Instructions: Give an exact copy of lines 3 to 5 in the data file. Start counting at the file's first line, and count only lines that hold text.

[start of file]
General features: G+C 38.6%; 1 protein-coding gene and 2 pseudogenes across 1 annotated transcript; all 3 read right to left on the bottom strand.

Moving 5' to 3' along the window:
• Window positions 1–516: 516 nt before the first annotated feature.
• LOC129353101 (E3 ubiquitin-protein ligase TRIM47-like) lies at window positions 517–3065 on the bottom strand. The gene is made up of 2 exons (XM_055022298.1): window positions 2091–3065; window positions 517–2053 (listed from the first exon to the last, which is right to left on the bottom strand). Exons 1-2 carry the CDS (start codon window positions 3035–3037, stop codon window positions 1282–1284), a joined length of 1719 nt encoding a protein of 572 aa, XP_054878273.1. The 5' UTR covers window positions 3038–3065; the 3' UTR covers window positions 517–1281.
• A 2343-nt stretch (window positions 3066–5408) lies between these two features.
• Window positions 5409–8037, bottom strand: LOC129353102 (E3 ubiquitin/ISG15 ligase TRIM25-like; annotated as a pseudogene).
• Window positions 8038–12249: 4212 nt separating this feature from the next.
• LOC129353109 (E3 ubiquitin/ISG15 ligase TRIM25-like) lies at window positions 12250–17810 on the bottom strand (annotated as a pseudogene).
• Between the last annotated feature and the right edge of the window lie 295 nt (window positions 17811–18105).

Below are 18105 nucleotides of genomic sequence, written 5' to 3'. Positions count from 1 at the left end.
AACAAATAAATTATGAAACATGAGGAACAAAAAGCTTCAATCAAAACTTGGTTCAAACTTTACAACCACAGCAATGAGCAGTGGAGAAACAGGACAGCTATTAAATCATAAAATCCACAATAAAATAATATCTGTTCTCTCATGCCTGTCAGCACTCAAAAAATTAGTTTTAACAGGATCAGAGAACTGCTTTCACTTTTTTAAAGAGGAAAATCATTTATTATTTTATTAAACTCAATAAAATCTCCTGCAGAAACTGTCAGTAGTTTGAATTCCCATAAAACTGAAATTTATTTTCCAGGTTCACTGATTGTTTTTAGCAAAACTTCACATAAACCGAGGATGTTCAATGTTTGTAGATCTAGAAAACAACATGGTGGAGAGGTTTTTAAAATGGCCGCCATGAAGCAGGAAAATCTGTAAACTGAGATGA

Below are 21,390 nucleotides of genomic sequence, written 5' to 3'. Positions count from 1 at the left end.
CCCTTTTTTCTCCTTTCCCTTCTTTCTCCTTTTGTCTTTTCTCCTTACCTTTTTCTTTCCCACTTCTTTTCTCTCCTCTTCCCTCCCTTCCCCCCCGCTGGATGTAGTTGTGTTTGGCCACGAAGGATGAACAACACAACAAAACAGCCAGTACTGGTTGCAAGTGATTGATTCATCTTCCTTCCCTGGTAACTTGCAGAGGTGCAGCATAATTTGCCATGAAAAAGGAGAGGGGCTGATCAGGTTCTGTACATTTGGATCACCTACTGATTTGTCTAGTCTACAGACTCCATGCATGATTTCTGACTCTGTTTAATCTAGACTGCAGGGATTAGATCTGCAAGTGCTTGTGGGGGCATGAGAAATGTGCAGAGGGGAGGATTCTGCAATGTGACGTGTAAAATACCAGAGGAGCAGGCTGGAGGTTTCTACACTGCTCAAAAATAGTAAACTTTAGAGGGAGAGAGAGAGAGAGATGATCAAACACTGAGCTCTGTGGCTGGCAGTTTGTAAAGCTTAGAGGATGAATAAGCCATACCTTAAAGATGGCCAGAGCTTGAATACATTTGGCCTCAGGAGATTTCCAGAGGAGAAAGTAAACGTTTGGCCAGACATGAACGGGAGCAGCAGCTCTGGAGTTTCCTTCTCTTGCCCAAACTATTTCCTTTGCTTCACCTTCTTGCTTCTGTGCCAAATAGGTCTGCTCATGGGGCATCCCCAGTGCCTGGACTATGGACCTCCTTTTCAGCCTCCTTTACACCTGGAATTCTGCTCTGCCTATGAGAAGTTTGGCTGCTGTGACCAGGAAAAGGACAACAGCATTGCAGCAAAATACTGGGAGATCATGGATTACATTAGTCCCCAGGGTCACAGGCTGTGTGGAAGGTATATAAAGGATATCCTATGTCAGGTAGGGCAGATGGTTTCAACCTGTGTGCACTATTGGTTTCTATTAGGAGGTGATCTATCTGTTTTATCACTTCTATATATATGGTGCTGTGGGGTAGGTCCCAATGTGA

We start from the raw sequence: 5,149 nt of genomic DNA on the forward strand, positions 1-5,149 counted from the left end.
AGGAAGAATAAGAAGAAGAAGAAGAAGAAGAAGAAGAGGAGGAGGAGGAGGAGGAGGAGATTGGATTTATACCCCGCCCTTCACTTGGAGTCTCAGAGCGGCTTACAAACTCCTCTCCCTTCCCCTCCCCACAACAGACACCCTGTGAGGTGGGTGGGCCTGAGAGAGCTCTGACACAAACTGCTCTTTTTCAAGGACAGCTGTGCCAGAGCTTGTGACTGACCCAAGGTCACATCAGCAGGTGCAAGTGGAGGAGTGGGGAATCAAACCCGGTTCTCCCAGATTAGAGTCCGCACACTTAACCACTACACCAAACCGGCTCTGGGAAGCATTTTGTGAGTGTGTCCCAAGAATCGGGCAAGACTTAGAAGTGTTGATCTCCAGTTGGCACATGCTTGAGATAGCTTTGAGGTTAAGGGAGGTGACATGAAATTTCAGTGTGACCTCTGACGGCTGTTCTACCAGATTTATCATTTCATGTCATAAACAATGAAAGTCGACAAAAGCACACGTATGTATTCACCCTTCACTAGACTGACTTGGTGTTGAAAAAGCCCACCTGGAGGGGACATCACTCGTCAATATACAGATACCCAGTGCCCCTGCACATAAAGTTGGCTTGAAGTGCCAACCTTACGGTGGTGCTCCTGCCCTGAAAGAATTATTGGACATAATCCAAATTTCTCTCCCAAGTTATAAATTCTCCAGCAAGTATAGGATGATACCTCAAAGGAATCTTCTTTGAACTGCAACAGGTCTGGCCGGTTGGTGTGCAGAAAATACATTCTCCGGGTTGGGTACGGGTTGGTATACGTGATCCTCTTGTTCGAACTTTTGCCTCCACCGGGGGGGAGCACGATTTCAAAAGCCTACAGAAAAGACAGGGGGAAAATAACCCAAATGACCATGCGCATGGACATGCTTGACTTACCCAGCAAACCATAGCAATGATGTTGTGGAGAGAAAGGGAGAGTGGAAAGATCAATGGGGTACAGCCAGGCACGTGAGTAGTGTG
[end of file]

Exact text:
• Window positions 1–516: 516 nt before the first annotated feature.
• LOC129353101 (E3 ubiquitin-protein ligase TRIM47-like) lies at window positions 517–3065 on the bottom strand. The gene is made up of 2 exons (XM_055022298.1): window positions 2091–3065; window positions 517–2053 (listed from the first exon to the last, which is right to left on the bottom strand). Exons 1-2 carry the CDS (start codon window positions 3035–3037, stop codon window positions 1282–1284), a joined length of 1719 nt encoding a protein of 572 aa, XP_054878273.1. The 5' UTR covers window positions 3038–3065; the 3' UTR covers window positions 517–1281.
• A 2343-nt stretch (window positions 3066–5408) lies between these two features.